AutoAssy Figure2

AutoAssy Figure3

Commercial Vehicle Production

Total commercial vehicle production for North America and the total for each nation within the region are shown in the first chart in Figure 4 on a rolling three-month basis. The production of commercial vehicles in the US and the YoY growth rate are displayed in the second chart. The first chart in Figure 5 shows the production of commercial vehicles and the YoY growth rate in Mexico. The second chart shows the production share for each nation in North America.

Of note for the Canadian automotive sector: July marked Canada’s ninth consecutive month of commercial vehicle production after a 20-month production halt. Canada produced 5,667 light commercial vehicles in July, a 28.1% decline from June’s total of 7,886 units—its highest total since resuming production last November.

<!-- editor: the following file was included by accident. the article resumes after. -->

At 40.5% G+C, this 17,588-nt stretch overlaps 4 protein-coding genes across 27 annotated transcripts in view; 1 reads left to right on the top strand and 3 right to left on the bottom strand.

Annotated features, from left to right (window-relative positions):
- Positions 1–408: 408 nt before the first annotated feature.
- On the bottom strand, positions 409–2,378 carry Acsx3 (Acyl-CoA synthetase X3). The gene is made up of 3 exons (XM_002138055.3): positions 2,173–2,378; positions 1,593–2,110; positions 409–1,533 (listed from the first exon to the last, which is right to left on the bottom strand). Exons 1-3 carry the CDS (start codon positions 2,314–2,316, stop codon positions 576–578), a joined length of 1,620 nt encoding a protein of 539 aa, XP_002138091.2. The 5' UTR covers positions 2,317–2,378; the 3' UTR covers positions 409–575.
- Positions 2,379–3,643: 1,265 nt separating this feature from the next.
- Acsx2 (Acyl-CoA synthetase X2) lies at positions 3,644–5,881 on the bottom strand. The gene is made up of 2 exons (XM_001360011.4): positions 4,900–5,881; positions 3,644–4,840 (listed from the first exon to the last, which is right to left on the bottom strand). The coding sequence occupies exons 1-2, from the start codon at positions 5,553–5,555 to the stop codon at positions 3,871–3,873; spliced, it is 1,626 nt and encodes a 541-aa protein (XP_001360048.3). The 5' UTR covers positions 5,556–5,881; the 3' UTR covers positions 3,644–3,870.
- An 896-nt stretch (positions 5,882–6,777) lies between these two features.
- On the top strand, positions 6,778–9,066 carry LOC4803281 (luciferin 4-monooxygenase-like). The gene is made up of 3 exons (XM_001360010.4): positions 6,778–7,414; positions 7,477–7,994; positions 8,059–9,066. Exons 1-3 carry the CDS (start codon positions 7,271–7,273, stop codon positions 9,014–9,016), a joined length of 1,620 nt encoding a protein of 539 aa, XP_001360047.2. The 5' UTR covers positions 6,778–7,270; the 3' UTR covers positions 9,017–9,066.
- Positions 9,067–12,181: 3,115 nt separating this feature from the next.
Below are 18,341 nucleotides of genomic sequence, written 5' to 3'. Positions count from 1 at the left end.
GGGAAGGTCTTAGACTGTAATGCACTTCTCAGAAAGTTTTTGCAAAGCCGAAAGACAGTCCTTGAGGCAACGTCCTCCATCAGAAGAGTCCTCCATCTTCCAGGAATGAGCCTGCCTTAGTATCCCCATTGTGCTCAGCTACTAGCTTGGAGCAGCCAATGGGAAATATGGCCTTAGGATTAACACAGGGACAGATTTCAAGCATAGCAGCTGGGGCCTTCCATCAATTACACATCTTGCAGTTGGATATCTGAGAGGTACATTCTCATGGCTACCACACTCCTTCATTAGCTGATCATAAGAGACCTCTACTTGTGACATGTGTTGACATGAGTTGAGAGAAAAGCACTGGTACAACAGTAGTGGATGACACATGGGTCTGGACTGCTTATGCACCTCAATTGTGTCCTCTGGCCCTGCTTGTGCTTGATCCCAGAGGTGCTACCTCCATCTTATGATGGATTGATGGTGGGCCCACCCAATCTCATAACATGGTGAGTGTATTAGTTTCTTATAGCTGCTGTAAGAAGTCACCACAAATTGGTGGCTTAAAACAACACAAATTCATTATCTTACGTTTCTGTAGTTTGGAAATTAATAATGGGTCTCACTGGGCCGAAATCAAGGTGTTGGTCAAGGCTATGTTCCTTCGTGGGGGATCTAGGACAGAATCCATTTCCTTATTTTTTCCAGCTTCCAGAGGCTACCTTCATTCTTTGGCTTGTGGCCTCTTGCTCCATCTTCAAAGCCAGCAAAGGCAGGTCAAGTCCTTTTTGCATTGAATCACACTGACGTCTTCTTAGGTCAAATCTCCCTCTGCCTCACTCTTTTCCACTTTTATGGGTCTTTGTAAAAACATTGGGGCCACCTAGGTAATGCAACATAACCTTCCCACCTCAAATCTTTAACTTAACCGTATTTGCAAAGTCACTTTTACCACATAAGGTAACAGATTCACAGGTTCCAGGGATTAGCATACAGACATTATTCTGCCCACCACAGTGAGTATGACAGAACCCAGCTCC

North American commercial vehicle production shrank by 14.6% in July to 294,274 units from 3.3% in June. The 50,338-unit loss MoM pushed North American production to its third-lowest monthly total year-to-date. The US saw the greatest unit loss, down 39,640 units (-16.2%), followed by Mexico, down 8,479 units (-9.2%), and Canada, down 2,219 units (-28.1%).

Despite the decline, the annual commercial production growth rate is now -1.5% for the region, an improvement from -5.0% in June. The US share was little changed, but slipped to 70.1% in July, down from 70.2% in June. Canada saw its share increase slightly to 2.0% in July from 1.9% in June. Mexico saw its share stay unchanged at 27.9% in July. Presently, Mexico exports just under 80% of its light vehicle production. The US and Canada are the highest volume destinations for Mexican exports.

AutoAssy Figure4

AutoAssy Figure5

Editor’s Note: This report is based on data from LMC Automotive for automotive assemblies in the US, Canada, and Mexico. The breakdown of assemblies is “Personal” (cars for personal use) and “Commercial” (light vehicles less than 6.0 metric tons gross vehicle weight rating; heavy trucks and buses are not included).

By David Schollaert,

David Schollaert